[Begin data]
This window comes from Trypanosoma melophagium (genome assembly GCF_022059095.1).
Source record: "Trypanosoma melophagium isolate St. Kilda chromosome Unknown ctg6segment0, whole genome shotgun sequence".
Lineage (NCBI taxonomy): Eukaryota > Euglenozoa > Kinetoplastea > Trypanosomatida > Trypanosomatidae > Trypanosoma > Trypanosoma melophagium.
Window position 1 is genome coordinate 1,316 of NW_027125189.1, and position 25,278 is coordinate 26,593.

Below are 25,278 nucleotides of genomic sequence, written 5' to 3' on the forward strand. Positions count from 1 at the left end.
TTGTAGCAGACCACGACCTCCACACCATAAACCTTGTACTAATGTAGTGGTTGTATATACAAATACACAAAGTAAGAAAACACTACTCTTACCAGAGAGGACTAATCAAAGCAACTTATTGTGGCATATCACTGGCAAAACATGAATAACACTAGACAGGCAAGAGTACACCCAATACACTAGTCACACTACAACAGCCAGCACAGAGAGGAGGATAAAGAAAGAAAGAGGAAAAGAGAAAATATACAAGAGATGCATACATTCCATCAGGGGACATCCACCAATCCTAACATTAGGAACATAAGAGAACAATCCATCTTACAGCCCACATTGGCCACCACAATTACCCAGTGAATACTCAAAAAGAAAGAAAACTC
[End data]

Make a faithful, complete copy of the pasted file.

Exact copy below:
This window comes from Trypanosoma melophagium (genome assembly GCF_022059095.1).
Source record: "Trypanosoma melophagium isolate St. Kilda chromosome Unknown ctg6segment0, whole genome shotgun sequence".
Lineage (NCBI taxonomy): Eukaryota > Euglenozoa > Kinetoplastea > Trypanosomatida > Trypanosomatidae > Trypanosoma > Trypanosoma melophagium.
Window position 1 is genome coordinate 1,316 of NW_027125189.1, and position 25,278 is coordinate 26,593.

Below are 25,278 nucleotides of genomic sequence, written 5' to 3' on the forward strand. Positions count from 1 at the left end.
TTGTAGCAGACCACGACCTCCACACCATAAACCTTGTACTAATGTAGTGGTTGTATATACAAATACACAAAGTAAGAAAACACTACTCTTACCAGAGAGGACTAATCAAAGCAACTTATTGTGGCATATCACTGGCAAAACATGAATAACACTAGACAGGCAAGAGTACACCCAATACACTAGTCACACTACAACAGCCAGCACAGAGAGGAGGATAAAGAAAGAAAGAGGAAAAGAGAAAATATACAAGAGATGCATACATTCCATCAGGGGACATCCACCAATCCTAACATTAGGAACATAAGAGAACAATCCATCTTACAGCCCACATTGGCCACCACAATTACCCAGTGAATACTCAAAAAGAAAGAAAACTC